•     Don’t Know any Have used some Would like to know more Very familiar – do these everyday with clients
  •  Keeping from getting too dirty;  Not allowing non-injectors see you inject or nod out;  Avoiding track marks;   Wearing long sleeves to hide track marks; Paying back any money you borrow;  Avoiding abscesses (e.g. avoiding dull needles); Thinking about things other than getting money, getting drugs, and physical survival;  Avoiding hanging around known injectors   Avoiding injecting cocaine/crack;
  • • Balancing income and drug need. • Not spending more on drugs than could be afforded. Cost of drug intake <money available. • Regimenting drug intake (i.e. daily maintenance”, dosage awareness, bingeing prevention). • Resorting to treatment when use “gets out of control”.
  • Comics: Sniff it rather than risk it
  • Comics: Sniff it rather than risk it
  • Comics: Sniff it rather than risk it
  • Comics: Sniff it rather than risk it
  • Comics: Sniff it rather than risk it
  • • Keeping clean needles as back up • Storing safe needles • Carrying multiple unused syringes • Overstocking • Attending Needle Exchange Programs • Diversifying needles sources (Diabetics, Pharmacies, Multiple NEP’s) • Supplying and receiving sterile syringes to/from the people who inject with
  •   True False
  •  Describe the basics of HIV and hepatitis C transmission and prevention in the context of injection drug use.
  • Water SAFE Safe injection requires that all equipment used in fixing the drugs – including water, water containers, cookers, filters, and syringes – is non-contaminated.
  • UNSAFE Water UNSAFE UNSAFE Cotton
  •  Encourage IDUs to think strategically and plan ahead avoiding foreseeable threats to safe injection.
  • Thinking Strategically How I am going to inject safely? What obstacles I might encounter? *State of Mind Plan Ahead Take Action What actions should I take to overcome obstacles? Avoid situations Avert risk *People *Places *Equipment Problem Solution State of mind People Places Equipment
  •  We pilot tested the Ssafe intervention using a preand post-test design with a 3-month follow-up.  Eligible participants had to be 18+ years of age; have injected drugs for at least a year; & have visible track marks as determined by visual inspections.  59 IDUs, recruited in 2010 from a needle exchange program by community referrals, took part in the 5-session intervention.  84% average session attendance.  88% (51/59) have completed the 3-month followup questionnaire.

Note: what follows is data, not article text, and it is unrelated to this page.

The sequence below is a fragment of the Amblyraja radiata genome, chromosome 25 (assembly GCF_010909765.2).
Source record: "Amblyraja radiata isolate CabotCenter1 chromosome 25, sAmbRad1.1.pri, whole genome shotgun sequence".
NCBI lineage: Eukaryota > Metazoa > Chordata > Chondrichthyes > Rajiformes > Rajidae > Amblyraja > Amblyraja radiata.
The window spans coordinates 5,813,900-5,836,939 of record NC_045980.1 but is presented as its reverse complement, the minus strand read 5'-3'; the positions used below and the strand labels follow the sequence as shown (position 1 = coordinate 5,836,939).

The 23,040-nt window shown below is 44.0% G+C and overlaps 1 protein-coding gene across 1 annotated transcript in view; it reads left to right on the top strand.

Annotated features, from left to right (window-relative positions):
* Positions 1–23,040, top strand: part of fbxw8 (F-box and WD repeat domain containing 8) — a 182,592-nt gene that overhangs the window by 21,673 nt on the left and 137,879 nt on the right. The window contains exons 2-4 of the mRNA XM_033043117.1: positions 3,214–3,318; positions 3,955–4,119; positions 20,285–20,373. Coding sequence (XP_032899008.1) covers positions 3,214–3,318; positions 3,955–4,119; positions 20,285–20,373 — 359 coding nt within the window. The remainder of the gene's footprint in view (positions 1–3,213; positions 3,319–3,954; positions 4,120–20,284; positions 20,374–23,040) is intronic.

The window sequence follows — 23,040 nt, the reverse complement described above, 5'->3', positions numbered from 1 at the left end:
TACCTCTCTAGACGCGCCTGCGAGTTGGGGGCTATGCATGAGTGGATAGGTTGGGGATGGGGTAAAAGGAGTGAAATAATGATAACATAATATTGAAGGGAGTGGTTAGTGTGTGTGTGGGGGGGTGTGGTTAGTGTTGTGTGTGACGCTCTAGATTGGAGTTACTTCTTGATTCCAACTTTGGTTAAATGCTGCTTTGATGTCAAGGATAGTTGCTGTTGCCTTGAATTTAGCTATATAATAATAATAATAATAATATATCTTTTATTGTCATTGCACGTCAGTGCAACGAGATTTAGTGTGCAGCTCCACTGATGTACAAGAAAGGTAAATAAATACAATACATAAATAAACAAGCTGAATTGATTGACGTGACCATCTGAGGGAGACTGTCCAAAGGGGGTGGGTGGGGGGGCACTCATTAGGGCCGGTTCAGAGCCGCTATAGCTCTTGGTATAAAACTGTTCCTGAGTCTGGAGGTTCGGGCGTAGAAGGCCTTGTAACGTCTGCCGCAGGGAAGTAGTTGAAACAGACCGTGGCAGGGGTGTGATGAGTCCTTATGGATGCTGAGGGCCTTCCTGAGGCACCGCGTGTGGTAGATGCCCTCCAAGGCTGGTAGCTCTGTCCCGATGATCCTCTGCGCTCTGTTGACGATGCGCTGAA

•  65% male; 35% female  Homeless 72%  Mean age 33.6 (SD = 9.2; range = 21-58)  Years injecting Mean 13.9 (SD=9; range = 1-42) 2% for 1 year 12% for 2 to 4 years 25% 5 to 10 years 61% 11 to more years  26% graduate high school; 26% completed college  8.6% had regular paid employment
  • OR p Keep from getting too dirty (clean clothes, showering, etc.) 2.44 0.04 4 Thinking on things other than using drugs, and survival 5.12 <.00 0 Despite my drug use I have managed to lead a 'normal' life 5 .001
  • OR (MHT*) Ability to manage drug intake as “moderate or “a lot ” of control <.000 p 2.36 .022 %PrePost On average, how much did you spend on drugs on a given day 0.13 T-Stat Suffered opioid withdrawals p p 36% 0.01
  • OR(MHT*) p avoid withdrawals 3.7 0.008 lead a “normal life” 5.78 0.001 to have steady access to sterile injection equipment 3.15 0.013 inject in safe locations 3.5 0.01 Planning ahead to… *(MHT):Marginal Homogeneity Test
  • (Dichotomized: No= 0 times; Yes=111+) %PrePost P (1) 30% 0.00 1 32% 0.00 1 Shared cookers 47% .000 Shared cottons 43% .000 Shared water 39% .000 Shared water containers 31% .000 Shared needles even once Divided up drugs using a syringe (known as Binomial Distribution (1) McNemar Te`st for“backloading”) %Pre-Post: Percentage decrease in # of subjects who engaged in behavior (1)McNemar Test for Binomial Distribution
  •  Promoting staying safe activities among IDUs could enhance their ability to engage in safer behavior for themselves and their injection networks.  Future interventions enhancing IDUs’ capabilities to target “upstream” risk and plan ahead could enhance long-term prevention of HIV and HCV among injectors.
  • Staying Safe Research Team Samuel R. Friedman Milagros Sandoval Pedro Mateu-Gelabert Funding NIDA grants 1R21DA026328-01 and R01 DA19383 CDUHR Mentorship Support Marya Gwadz Noelle Leonard Chuck Cleland